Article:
To truly understand how poetry can help students learn ancient history, we must look at how students learn.
Every student is different. Students vary in backgrounds, cultures, experiences, and shoe sizes. Each student learns differently and this is where a major problem lies. Many teachers teach history only one way. Many just read the book, do the questions and listen to lectures. This may be good for Wordy Wanda, but may be disastrous to Artsy Arnold. New studies have shown that students learn in different ways and it is our responsibility as teachers to adjust our teaching to reach each and every child.
Howard Gardner, an educational theorist, has proposed that students have various natural learning styles or “multiple intelligences.” By understanding these styles, and by teaching in a way that taps into these intelligences, a teacher can best serve his student.
These learning intelligences are:
Let us examine these more closely and see how they are supported by using poetry in the classroom.
Wordy Wanda is the student who loves to read, write, and generally learns through the use of language.
Wordy Wanda loves poetry. Writing poetry comes naturally to her.. She will utilize vocabulary and grammar. She also will utilize reading skills as research is practiced. Wordy Wanda loves poetry and will beg to do more.
Musical Mario is the student who learns through sounds and rhythm.
Much of Poetry is musical. Musical Mario will love writing poetry because he “hears” the rhythm and rhyme in his head. He may wish to put his poems to music and perhaps perform them to the class to the class. He may even compose music to the poems. He will also like to write piggyback poems—changing the lyrics of published songs to fulfill the assignment.
Artsy Arnold is the student who loves to paint, draw, doodle and create. He learns by “seeing.”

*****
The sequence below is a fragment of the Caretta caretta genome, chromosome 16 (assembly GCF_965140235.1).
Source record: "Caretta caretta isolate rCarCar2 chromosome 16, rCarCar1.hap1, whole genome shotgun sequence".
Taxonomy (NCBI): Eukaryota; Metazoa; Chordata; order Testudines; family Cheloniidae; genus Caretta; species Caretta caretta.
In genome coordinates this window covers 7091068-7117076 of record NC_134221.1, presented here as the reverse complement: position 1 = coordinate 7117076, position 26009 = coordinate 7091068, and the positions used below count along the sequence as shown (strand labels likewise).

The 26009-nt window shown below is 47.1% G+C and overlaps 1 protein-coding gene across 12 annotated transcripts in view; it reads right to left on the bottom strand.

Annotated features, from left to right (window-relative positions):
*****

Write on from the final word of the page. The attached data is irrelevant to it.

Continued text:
Artsy Arnold will like to write descriptive poetry. He can imagine scenery and situations in his mind. He is visual and should be allowed to show plenty of imagery in his poetry. He will also like drawing illustrations and creating artwork to go with his poems. He may even turn the poem itself into artwork.
Moving Marvin learns by movement and by hands-on activities.
Moving Marvin will appreciate opportunities to use his hands. He will like to create “found Poems” because of the opportunity to cut and paste. He will also be eager to “act out” his poems. He can create a dance or movement, or even a drama to go along with his poetry.
Multiplying Mable is the student who is always logical. She likes to do things step-by-step. Numbers are her friends.
Multiplying Mable will be intrigued by poetry that is logical. She will like to write “How-to” poetry and poetry that follow specific patterns. Poetry is like a puzzle to her and poetry that allows her to count lines or syllables will appeal to her.
Friendly Fanny likes to learn by socializing with others. She likes to work with others and interacts well with people.
Friendly fanny looks forward to writing poems with others. She likes to create group poems. She will share poetry with those around her and benefits by working closely with others. She will also benefit by writing poetry which decribe social functions. She likes performing with others. She will also like to show her insight into the ways other people act socially.
Feeling Frieda knows about herself and how emotions work. She can see the inner workings of herself and others.
Feeling Frieda will benefit from creating poetry that is highly personal. She sees and understands herself and can show this by placing herself into the shoes of historical people. She loves to write from the point of view of people who lived in the past. She is insightful and benefits from “ Point-of-View” poetry and other poetry which allows feelings to show through.
Woodsy Warren learns though the environment and nature.
Woodsy Warren is keenly aware of her natural environment. He would benefit by writing Haiku, Tonka, and other poems that describe nature. He should be encouraged to learn about the land and climate of the various civilizations and create poetry that utilizes this knowledge.
Poetry in the history classroom provides students with the opportunity to learn because it can touch on most of these multiple intelligences. By writing poetry and accompanying activities, all students can learn about history.
A teacher should know and understand these multiple intelligences and strive to use them to reach every student.